n Southern African Forestry Journal - The future of exotic plantation forestry in the tropics and southern hemisphere : lessons from pitch canker : evidence for sustainable plantation forestry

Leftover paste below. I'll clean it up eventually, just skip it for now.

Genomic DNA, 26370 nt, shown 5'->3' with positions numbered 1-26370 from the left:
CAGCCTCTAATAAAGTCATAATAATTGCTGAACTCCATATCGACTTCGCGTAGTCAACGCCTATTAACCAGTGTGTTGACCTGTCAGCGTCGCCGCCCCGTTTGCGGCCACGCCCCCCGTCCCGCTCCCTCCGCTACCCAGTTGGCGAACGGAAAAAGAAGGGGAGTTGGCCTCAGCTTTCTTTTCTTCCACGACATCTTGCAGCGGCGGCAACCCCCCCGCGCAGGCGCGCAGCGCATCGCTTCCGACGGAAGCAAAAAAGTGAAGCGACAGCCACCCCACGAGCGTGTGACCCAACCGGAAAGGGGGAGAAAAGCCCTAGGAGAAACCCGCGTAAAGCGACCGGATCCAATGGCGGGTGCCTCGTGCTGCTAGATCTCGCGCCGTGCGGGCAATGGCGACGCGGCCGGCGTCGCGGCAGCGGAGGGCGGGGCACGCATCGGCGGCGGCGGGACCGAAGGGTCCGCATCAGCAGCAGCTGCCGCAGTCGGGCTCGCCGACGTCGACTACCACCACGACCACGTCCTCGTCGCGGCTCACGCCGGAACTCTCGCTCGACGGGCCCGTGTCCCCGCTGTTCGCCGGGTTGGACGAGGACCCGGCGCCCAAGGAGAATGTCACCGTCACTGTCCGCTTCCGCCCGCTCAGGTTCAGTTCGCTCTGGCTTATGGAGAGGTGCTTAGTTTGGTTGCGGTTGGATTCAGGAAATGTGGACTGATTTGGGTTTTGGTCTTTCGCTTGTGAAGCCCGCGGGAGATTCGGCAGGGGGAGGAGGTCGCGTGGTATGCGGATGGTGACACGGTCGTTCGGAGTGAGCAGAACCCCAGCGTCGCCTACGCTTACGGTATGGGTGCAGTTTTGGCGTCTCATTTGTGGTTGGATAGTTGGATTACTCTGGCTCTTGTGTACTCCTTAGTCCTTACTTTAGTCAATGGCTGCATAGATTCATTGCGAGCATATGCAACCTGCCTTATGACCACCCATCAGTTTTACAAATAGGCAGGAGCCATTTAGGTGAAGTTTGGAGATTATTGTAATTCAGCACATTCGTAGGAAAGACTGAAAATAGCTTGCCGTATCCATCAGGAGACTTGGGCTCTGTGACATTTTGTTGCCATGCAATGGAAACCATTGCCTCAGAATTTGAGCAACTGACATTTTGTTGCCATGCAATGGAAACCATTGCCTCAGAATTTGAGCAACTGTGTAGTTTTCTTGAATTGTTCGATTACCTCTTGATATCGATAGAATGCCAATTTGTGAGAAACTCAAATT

Exotic plantation forestry, particularly with &lt;i&gt;Pinus&lt;/i&gt; and &lt;i&gt;Eucalyptus&lt;/i&gt; species in the tropics and southern Hemisphere, has expanded dramatically during the course of the last Century. Success of these intensively managed plantations is largely attributed to the fact that trees have been separated from their natural enemies. Due to increasing rates of introduction of pests and pathogens, this is a situation that is changing relatively rapidly. There is also growing evidence that unexpected native pests and pathogens are developing the capacity to infect exotic plantation trees. Clearly, highly productive, and intensively managed fibre farms are threatened and their future is likely to be more complicated than it has been in the past. The appearance of the pitch canker pathogen, <i>Fusarium circinatum&lt;/i&gt; in South Africa, provides a contemporary example of new problems relating to a pathogen, previously absent from a country. This pathogen was first found in a single nursery and it has rapidly spread to all South African pine nurseries. It has significantly complicated pine propagation and is resulting in substantial losses in plantation establishment. Whether the fungus will manifest itself as a pathogen of adult trees as is the case elsewhere, is unknown. But this prospect is a matter of serious concern. Research aimed at a better understanding of the biology of <i>F. circinatum&lt;/i&gt; in South Africa is essential. Furthermore, development of disease tolerant planting stock, in advance of a potentially deteriorating situation, would appear to be crucially important.


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